So, now that we just purchased a note for $12, what do we do with it? Well, if it’s still in “Grace Period” after it settles, get it back up on Folio the same evening at 25% discount. There is a good chance you can resell it quickly, especially if it’s a note that isn’t flooded on Folio. If you succeed in doing this, you just netted $4.33 in profit after Folio Fees. If the note goes “16-30 Days Late” after listing it, cancel the sale, and Cure the note.
Now, remember that the whole idea behind this strategy is to create “Late-to-Current” notes. If a note cures and does go current, refer to Strategy #2 above. The big plus here is that not only did you collect some interest, but you can actually list the note on Folio at a discount greater than 3% and still make a juicy profit. At a 10% discount, you can offer the note for $19.80 and sell it relatively quick. You’ll net $7.60 after Folio fees for a 63% return on your $12 investment.
Please make a note of that 10% discount! I’ve found that a 10% discount is a sweet spot when moving Late-to-Current notes. I can attest I have never had a problem when listing notes at –10%, and they do move rather quickly (I like quick). However, this is not written in cement, and you should experiment with different discounts to see what works best for you. Keep in mind that the reason I like to move these notes quickly is because I don’t want them sitting around. The last thing I want is a note going back into Grace, and I have to start the process all over.
So, how would this work out in the long run? Assuming you had 4 winners for every loser, you will come out $19.90 ahead if you ended up selling the loser for $1.50. If you paid $12 each for all 5 of those notes, your total investment was $60, and your actual return was actually closer to 33%. Naturally, you can increase your profit potential on notes you are buying for more than 45% discounts, and selling them at a lessor discount than the 10% I suggested. Believe me, you’ll quickly learn how to adjust your numbers as you learn your notes. You’ll occasionally find super-bargains on Folio. Not very often, but it happens! Somebody, for whatever reason, decides to dump several “Grace Period” notes at 55% or 60% discounts.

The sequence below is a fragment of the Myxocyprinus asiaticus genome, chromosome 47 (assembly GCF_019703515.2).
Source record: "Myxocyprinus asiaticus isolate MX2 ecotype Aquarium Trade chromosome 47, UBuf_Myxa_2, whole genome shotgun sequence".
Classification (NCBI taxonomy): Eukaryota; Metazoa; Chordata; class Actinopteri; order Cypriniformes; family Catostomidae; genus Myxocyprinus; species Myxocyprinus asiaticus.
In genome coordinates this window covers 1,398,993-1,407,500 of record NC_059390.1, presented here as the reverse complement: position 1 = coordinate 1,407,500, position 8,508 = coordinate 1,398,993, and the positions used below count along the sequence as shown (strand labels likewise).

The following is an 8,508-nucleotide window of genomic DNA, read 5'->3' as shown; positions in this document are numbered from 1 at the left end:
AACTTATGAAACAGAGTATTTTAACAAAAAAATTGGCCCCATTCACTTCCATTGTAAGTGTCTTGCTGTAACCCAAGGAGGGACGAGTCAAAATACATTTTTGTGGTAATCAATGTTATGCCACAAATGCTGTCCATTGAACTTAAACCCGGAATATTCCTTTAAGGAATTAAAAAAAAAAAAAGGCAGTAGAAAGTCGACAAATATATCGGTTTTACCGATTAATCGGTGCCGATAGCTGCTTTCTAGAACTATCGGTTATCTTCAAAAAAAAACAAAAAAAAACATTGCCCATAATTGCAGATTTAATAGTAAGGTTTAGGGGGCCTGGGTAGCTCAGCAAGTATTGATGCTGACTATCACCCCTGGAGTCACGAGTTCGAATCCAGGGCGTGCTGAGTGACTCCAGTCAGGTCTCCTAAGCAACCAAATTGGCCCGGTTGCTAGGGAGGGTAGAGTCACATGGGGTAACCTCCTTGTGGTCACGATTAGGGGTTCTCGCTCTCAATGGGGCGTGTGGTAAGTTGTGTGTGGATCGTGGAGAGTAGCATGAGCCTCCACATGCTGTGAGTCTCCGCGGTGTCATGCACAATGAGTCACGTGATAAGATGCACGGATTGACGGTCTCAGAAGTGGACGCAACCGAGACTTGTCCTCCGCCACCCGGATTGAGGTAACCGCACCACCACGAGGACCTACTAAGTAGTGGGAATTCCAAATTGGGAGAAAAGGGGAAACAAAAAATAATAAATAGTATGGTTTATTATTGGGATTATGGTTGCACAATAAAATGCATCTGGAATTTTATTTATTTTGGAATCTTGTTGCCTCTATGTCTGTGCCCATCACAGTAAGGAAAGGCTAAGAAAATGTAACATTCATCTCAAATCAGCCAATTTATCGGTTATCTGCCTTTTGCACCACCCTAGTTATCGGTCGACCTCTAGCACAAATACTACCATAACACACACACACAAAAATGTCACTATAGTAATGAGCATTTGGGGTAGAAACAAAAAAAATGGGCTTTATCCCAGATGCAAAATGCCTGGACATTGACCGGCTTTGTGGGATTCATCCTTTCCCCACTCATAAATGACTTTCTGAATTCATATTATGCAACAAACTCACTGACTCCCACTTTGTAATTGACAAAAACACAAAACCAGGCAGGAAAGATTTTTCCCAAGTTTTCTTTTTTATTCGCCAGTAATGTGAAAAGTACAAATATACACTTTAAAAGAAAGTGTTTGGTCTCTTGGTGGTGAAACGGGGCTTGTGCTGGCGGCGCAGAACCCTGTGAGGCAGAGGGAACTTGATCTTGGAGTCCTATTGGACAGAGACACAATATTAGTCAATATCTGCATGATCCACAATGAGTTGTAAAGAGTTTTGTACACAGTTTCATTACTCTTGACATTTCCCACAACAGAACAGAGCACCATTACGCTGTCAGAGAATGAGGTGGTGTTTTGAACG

There is usually a good selection of “Grace Period” notes available for sale on Folio. You should be able to build a good portfolio rather quickly. However, since you have to deal with the curing process, it may take you 25-45 days before you start seeing real results for your efforts.
What happens after a year?
Now, I know many of you will complain that this seems like a lot of work to pick up trivial pennies. But you need to see how working this will affect your overall returns for the year. Even if your account is worth $100,000, picking up an additional $100 per month will increase your returns by 1.1%. However, if you’re working with this much capital, you’re short-changing yourself if that is all you are striving for.
On the other hand, a $1200 gain on a $15,000 account has a much larger impact. Your gains are closer to 8%. Therefore, if you are currently making a paltry 9% on your account, you can see how 17% is achievable. Make $2000 extra, and you are well over 20%.
So what do I do with my profits. The profits I make on my sales are used to purchase quality notes that I intend to hold. It’s almost like getting notes for free, and the amount of interest I make increases slightly each month. Since I am using “Found” money, I feel better investing in mainly C and D grade notes. The weighted average between my Buy/Hold folders is about 15.2%. I don’t get very many serious delinquencies. When I do, an advantage that I have is to transfer the note over to my speculative notes, and dump for a loss if need-be. I post that loss against my gains, but still come out well ahead. Being able to absorb Capital Losses in another big, big advantage when you’re able to make money on Folio.
Once again, I want to warn readers that speculating on Folio is risky and I obviously cannot guarantee you’ll be successful at it. There are a lot of different situations that may arise, and I couldn’t cover all of them unless you were sitting next to me for a week. Speculating does require time. Not only does it require you to constantly check listings, it also requires the management of the notes you own. If you are willing to break the traditional mold and venture into these new areas, it is an area of P2P lending that can reward you handsomely.
I want to thank New Jersey Guy for sharing his FOLIOfn strategies with our readers. From personal experience, getting started in investing in the secondary market can be a scary thing. The key thing is educating yourself to increase your chances of being successful. If you have any questions about the strategies he has mentioned or anything else related to FOLIOfn please feel free to ask them in the comments.
Posts in this series: